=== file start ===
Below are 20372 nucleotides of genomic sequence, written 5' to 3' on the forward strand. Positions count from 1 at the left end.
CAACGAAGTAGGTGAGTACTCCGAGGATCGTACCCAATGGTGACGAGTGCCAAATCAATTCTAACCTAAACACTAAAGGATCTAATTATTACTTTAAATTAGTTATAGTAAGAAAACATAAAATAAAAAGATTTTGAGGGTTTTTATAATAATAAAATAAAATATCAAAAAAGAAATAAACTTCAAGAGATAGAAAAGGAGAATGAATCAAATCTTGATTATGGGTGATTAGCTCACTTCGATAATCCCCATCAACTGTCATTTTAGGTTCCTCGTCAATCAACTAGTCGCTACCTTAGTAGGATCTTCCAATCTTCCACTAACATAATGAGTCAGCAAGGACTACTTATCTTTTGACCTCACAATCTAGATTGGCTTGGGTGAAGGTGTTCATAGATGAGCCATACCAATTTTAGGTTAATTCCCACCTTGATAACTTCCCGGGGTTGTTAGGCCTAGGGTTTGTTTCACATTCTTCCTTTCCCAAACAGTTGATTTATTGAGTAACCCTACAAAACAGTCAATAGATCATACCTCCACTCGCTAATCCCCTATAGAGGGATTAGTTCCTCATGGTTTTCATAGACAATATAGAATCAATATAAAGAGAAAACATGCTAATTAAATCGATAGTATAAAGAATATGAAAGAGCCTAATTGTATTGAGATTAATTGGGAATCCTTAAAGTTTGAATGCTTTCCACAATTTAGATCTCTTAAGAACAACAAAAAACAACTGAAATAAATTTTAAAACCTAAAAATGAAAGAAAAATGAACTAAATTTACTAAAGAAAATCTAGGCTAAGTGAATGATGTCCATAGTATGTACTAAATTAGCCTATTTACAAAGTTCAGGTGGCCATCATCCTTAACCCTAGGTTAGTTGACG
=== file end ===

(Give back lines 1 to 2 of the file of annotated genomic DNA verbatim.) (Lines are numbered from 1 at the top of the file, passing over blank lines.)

Below are 20372 nucleotides of genomic sequence, written 5' to 3' on the forward strand. Positions count from 1 at the left end.
CAACGAAGTAGGTGAGTACTCCGAGGATCGTACCCAATGGTGACGAGTGCCAAATCAATTCTAACCTAAACACTAAAGGATCTAATTATTACTTTAAATTAGTTATAGTAAGAAAACATAAAATAAAAAGATTTTGAGGGTTTTTATAATAATAAAATAAAATATCAAAAAAGAAATAAACTTCAAGAGATAGAAAAGGAGAATGAATCAAATCTTGATTATGGGTGATTAGCTCACTTCGATAATCCCCATCAACTGTCATTTTAGGTTCCTCGTCAATCAACTAGTCGCTACCTTAGTAGGATCTTCCAATCTTCCACTAACATAATGAGTCAGCAAGGACTACTTATCTTTTGACCTCACAATCTAGATTGGCTTGGGTGAAGGTGTTCATAGATGAGCCATACCAATTTTAGGTTAATTCCCACCTTGATAACTTCCCGGGGTTGTTAGGCCTAGGGTTTGTTTCACATTCTTCCTTTCCCAAACAGTTGATTTATTGAGTAACCCTACAAAACAGTCAATAGATCATACCTCCACTCGCTAATCCCCTATAGAGGGATTAGTTCCTCATGGTTTTCATAGACAATATAGAATCAATATAAAGAGAAAACATGCTAATTAAATCGATAGTATAAAGAATATGAAAGAGCCTAATTGTATTGAGATTAATTGGGAATCCTTAAAGTTTGAATGCTTTCCACAATTTAGATCTCTTAAGAACAACAAAAAACAACTGAAATAAATTTTAAAACCTAAAAATGAAAGAAAAATGAACTAAATTTACTAAAGAAAATCTAGGCTAAGTGAATGATGTCCATAGTATGTACTAAATTAGCCTATTTACAAAGTTCAGGTGGCCATCATCCTTAACCCTAGGTTAGTTGACG